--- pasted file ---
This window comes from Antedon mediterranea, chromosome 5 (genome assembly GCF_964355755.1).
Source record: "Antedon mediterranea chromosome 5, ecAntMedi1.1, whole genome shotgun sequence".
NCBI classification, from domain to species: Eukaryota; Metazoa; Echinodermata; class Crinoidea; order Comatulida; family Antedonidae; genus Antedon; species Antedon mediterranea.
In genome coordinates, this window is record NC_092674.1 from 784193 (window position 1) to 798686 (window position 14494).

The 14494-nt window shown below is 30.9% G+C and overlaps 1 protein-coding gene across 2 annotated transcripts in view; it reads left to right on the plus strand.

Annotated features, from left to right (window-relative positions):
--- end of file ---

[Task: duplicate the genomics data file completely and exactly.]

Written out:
This window comes from Antedon mediterranea, chromosome 5 (genome assembly GCF_964355755.1).
Source record: "Antedon mediterranea chromosome 5, ecAntMedi1.1, whole genome shotgun sequence".
NCBI classification, from domain to species: Eukaryota; Metazoa; Echinodermata; class Crinoidea; order Comatulida; family Antedonidae; genus Antedon; species Antedon mediterranea.
In genome coordinates, this window is record NC_092674.1 from 784193 (window position 1) to 798686 (window position 14494).

The 14494-nt window shown below is 30.9% G+C and overlaps 1 protein-coding gene across 2 annotated transcripts in view; it reads left to right on the plus strand.

Annotated features, from left to right (window-relative positions):